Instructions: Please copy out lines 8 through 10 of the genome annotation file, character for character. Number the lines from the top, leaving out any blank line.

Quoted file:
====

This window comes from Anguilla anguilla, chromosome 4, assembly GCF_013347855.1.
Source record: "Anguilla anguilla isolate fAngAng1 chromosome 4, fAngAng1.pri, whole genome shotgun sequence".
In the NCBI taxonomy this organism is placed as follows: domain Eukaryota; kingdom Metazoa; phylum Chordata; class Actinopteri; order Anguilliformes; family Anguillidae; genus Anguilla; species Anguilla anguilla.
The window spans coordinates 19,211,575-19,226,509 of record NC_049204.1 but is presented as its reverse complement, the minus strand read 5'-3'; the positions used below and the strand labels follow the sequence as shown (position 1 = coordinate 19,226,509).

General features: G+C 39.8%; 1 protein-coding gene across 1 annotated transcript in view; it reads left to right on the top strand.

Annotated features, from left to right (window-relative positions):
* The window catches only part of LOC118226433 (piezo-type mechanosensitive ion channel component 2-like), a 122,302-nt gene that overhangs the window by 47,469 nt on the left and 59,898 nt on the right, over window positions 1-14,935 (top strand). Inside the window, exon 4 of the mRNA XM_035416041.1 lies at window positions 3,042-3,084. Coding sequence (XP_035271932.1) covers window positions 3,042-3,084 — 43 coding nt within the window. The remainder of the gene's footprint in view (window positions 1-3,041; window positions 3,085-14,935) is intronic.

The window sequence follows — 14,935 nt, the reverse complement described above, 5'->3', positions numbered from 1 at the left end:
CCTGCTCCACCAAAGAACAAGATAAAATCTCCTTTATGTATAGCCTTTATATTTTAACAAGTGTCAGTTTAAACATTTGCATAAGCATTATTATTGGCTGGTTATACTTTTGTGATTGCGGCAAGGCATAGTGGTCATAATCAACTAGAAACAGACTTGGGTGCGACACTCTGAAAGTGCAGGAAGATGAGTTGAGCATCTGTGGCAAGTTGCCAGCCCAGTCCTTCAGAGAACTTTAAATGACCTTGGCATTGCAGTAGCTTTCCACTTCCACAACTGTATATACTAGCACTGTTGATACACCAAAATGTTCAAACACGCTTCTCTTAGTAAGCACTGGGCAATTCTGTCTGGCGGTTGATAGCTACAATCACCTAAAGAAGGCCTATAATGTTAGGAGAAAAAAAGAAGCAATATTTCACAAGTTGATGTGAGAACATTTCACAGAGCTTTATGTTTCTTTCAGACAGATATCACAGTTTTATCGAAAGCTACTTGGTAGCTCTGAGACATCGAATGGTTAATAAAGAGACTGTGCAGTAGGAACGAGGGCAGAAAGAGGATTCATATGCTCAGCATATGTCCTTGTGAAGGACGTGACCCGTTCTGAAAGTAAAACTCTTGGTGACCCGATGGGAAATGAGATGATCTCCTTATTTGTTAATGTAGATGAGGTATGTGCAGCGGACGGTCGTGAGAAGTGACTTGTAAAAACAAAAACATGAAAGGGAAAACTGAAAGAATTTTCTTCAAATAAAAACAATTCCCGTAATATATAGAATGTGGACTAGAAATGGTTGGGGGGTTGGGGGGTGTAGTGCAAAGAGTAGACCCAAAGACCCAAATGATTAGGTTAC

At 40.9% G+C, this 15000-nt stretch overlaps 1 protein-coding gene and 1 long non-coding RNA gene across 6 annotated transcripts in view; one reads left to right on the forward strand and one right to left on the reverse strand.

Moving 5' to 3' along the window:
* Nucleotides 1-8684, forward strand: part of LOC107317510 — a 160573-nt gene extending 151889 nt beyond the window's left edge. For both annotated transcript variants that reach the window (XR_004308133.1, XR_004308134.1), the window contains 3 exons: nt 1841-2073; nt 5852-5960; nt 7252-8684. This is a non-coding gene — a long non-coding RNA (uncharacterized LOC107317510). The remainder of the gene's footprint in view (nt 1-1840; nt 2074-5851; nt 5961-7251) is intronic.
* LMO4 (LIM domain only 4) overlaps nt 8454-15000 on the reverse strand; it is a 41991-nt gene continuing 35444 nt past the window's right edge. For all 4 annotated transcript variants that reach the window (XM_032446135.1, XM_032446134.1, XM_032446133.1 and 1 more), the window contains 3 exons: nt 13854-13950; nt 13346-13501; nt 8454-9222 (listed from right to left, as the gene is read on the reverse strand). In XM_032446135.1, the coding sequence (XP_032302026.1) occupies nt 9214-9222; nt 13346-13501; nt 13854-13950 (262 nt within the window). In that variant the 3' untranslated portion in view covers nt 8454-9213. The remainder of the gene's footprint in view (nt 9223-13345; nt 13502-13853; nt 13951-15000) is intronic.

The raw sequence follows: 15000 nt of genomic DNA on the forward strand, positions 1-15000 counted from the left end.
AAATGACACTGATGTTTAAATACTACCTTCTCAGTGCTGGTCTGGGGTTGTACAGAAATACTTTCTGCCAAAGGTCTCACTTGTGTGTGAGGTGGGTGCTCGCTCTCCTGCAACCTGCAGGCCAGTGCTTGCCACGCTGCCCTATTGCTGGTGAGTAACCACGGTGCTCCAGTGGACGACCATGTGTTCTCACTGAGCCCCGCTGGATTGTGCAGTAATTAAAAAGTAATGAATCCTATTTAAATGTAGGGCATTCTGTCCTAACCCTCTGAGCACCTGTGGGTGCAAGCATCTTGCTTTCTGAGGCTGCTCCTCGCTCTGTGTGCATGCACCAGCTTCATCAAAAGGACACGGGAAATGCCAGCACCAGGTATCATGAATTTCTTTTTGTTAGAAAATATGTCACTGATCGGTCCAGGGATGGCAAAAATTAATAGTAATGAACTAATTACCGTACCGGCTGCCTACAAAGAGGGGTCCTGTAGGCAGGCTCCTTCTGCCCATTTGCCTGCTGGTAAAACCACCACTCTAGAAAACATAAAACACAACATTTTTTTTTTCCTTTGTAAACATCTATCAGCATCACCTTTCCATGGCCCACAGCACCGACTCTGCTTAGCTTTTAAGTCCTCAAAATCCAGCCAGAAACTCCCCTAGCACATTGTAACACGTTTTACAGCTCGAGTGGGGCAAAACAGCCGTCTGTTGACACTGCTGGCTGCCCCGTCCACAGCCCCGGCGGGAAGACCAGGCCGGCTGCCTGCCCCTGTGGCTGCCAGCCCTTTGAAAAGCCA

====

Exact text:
The window sequence follows — 14,935 nt, the reverse complement described above, 5'->3', positions numbered from 1 at the left end:
CCTGCTCCACCAAAGAACAAGATAAAATCTCCTTTATGTATAGCCTTTATATTTTAACAAGTGTCAGTTTAAACATTTGCATAAGCATTATTATTGGCTGGTTATACTTTTGTGATTGCGGCAAGGCATAGTGGTCATAATCAACTAGAAACAGACTTGGGTGCGACACTCTGAAAGTGCAGGAAGATGAGTTGAGCATCTGTGGCAAGTTGCCAGCCCAGTCCTTCAGAGAACTTTAAATGACCTTGGCATTGCAGTAGCTTTCCACTTCCACAACTGTATATACTAGCACTGTTGATACACCAAAATGTTCAAACACGCTTCTCTTAGTAAGCACTGGGCAATTCTGTCTGGCGGTTGATAGCTACAATCACCTAAAGAAGGCCTATAATGTTAGGAGAAAAAAAGAAGCAATATTTCACAAGTTGATGTGAGAACATTTCACAGAGCTTTATGTTTCTTTCAGACAGATATCACAGTTTTATCGAAAGCTACTTGGTAGCTCTGAGACATCGAATGGTTAATAAAGAGACTGTGCAGTAGGAACGAGGGCAGAAAGAGGATTCATATGCTCAGCATATGTCCTTGTGAAGGACGTGACCCGTTCTGAAAGTAAAACTCTTGGTGACCCGATGGGAAATGAGATGATCTCCTTATTTGTTAATGTAGATGAGGTATGTGCAGCGGACGGTCGTGAGAAGTGACTTGTAAAAACAAAAACATGAAAGGGAAAACTGAAAGAATTTTCTTCAAATAAAAACAATTCCCGTAATATATAGAATGTGGACTAGAAATGGTTGGGGGGTTGGGGGGTGTAGTGCAAAGAGTAGACCCAAAGACCCAAATGATTAGGTTAC

At 40.9% G+C, this 15000-nt stretch overlaps 1 protein-coding gene and 1 long non-coding RNA gene across 6 annotated transcripts in view; one reads left to right on the forward strand and one right to left on the reverse strand.